Denial of Access Extension (non-damage) policies may cover you if you’re prevented from accessing your property. This could be due to an event, or by the actions of a competent authority, which could cause your business interruption cover to engage.
If covered by this clause, there are often very subtle differences in wording in your policy. This could depend on the insurer or policy.
There are often very subtle differences in wording, depending on the insurer or policy. There is a small chance that a business’s current cover will already protect it against the consequences of a coronavirus – but those with this cover are unlikely to realise it.
Contracts of employment
All small business owners when they start their business have a hundred and one things that they need to attend to. Unfortunately, dealing with the legalities of employing people is usually at the bottom of their list?
All employers are legally bound to provide the following: they must provide a contract of employment on day one. They must have policies that cover all statutory rights including Discipline, Grievance, Flexible Working, Maternity, Adoption, Paternity, Parental Leave and Shared Parental Leave.
It is also useful to have policies in other areas as these set down the rules that the employer expects the employee to follow. It is an employer’s duty to protect the health, safety and welfare of their employees and other people who might be affected by their business. Employers must do whatever is reasonably practicable to achieve this: they should have a Health & Safety Policy and all the documentation that supports this.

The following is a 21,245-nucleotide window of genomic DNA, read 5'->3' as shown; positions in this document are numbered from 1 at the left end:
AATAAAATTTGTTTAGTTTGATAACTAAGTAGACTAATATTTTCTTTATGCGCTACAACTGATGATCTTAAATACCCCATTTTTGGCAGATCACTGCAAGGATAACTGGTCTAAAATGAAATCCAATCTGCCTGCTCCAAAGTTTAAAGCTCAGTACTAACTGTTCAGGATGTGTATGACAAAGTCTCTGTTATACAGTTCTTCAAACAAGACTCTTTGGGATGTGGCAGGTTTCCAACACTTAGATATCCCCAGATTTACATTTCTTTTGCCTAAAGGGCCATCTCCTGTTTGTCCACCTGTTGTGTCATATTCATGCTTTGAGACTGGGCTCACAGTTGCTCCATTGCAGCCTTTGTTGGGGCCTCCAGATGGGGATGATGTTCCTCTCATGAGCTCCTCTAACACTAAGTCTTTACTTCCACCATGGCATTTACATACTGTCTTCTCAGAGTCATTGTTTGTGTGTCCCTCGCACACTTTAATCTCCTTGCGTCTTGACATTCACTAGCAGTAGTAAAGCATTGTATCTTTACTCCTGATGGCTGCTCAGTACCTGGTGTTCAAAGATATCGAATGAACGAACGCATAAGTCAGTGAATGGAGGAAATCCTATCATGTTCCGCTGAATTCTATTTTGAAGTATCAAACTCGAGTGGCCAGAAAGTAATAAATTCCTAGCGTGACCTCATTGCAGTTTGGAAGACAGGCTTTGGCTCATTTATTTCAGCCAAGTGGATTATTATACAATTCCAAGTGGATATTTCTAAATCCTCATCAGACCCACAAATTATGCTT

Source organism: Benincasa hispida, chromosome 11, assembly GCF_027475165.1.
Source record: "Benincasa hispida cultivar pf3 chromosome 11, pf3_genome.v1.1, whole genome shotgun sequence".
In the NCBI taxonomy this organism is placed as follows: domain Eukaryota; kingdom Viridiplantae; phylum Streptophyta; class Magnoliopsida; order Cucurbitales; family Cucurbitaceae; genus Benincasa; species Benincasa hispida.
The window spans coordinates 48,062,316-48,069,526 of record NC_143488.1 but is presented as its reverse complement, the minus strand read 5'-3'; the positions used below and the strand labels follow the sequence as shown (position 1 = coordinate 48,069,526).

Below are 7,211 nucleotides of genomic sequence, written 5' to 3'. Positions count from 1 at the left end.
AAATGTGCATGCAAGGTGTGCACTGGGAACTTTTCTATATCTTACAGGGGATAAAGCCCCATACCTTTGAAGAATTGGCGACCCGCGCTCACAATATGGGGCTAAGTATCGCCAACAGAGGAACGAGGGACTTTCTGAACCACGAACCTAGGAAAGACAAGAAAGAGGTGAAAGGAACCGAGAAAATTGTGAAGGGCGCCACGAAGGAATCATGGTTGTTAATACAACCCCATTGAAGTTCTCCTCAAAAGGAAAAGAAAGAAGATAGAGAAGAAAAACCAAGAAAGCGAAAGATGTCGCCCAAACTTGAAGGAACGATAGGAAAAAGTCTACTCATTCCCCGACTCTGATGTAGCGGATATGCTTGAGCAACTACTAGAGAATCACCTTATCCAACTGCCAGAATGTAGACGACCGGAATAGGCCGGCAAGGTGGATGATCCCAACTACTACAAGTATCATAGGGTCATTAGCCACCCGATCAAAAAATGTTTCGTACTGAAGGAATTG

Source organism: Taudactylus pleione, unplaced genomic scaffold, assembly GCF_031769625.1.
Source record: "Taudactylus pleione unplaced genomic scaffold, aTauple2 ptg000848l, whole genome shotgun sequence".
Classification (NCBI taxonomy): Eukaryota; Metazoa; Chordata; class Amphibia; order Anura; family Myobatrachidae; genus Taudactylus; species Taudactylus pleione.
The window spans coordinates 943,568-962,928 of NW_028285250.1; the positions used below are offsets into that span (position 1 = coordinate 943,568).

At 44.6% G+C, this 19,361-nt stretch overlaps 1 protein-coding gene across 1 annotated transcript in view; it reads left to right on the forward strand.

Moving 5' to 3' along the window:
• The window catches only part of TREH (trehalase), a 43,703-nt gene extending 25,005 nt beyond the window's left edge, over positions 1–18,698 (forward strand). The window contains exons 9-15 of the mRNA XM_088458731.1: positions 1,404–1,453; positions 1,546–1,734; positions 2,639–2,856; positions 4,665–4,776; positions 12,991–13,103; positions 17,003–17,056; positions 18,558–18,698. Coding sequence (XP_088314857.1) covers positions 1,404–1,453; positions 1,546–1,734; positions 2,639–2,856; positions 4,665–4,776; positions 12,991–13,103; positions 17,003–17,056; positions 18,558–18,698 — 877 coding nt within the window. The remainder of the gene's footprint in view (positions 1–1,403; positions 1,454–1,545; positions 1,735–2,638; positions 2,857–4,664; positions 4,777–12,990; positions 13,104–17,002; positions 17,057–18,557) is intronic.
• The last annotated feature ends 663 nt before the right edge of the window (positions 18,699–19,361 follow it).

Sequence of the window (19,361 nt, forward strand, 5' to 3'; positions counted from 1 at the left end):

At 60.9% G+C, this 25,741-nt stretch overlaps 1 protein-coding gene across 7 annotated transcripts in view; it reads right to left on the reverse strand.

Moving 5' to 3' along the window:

Under the Health & Safety at Work Act 1974, employers must “make a suitable and sufficient assessment of the risks to the health and safety of employees to which they are exposed whilst they are at work”.
“Whilst they are at work” does not mean “on company premises”. Instead, “at work” means “whilst the employee is working”. The 1974 Act, and many other laws and regulations that have come later, does not make a distinction between workers on company property, workers in public or elsewhere, or homeworkers. The health and safety of all employees must be protected.
The Management of Health and Safety at Work Regulations 1999 goes further and states that “employers are responsible for the health and safety of homeworkers, as far as is reasonably practicable”.
Employers can be in no doubt that they owe the same duty of care to homeworkers as they do to other staff.